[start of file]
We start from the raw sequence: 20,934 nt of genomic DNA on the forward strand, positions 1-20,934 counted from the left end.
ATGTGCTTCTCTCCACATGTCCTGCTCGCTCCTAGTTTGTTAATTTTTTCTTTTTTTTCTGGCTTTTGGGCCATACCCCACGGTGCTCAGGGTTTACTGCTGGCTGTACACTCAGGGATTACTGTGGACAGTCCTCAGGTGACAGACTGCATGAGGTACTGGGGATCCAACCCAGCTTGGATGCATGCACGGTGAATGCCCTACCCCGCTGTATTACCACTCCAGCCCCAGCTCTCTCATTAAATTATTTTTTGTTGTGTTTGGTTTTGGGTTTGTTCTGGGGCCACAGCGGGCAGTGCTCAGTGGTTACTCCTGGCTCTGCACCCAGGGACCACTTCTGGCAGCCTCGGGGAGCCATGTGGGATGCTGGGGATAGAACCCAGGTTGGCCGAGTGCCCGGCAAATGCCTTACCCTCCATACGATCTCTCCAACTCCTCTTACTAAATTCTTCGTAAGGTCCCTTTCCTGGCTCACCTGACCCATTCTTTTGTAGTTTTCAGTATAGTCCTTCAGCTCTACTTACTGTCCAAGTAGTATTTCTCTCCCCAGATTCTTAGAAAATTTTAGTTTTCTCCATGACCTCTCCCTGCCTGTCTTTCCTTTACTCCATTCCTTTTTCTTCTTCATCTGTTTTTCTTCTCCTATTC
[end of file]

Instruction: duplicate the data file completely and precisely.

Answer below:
We start from the raw sequence: 20,934 nt of genomic DNA on the forward strand, positions 1-20,934 counted from the left end.
ATGTGCTTCTCTCCACATGTCCTGCTCGCTCCTAGTTTGTTAATTTTTTCTTTTTTTTCTGGCTTTTGGGCCATACCCCACGGTGCTCAGGGTTTACTGCTGGCTGTACACTCAGGGATTACTGTGGACAGTCCTCAGGTGACAGACTGCATGAGGTACTGGGGATCCAACCCAGCTTGGATGCATGCACGGTGAATGCCCTACCCCGCTGTATTACCACTCCAGCCCCAGCTCTCTCATTAAATTATTTTTTGTTGTGTTTGGTTTTGGGTTTGTTCTGGGGCCACAGCGGGCAGTGCTCAGTGGTTACTCCTGGCTCTGCACCCAGGGACCACTTCTGGCAGCCTCGGGGAGCCATGTGGGATGCTGGGGATAGAACCCAGGTTGGCCGAGTGCCCGGCAAATGCCTTACCCTCCATACGATCTCTCCAACTCCTCTTACTAAATTCTTCGTAAGGTCCCTTTCCTGGCTCACCTGACCCATTCTTTTGTAGTTTTCAGTATAGTCCTTCAGCTCTACTTACTGTCCAAGTAGTATTTCTCTCCCCAGATTCTTAGAAAATTTTAGTTTTCTCCATGACCTCTCCCTGCCTGTCTTTCCTTTACTCCATTCCTTTTTCTTCTTCATCTGTTTTTCTTCTCCTATTC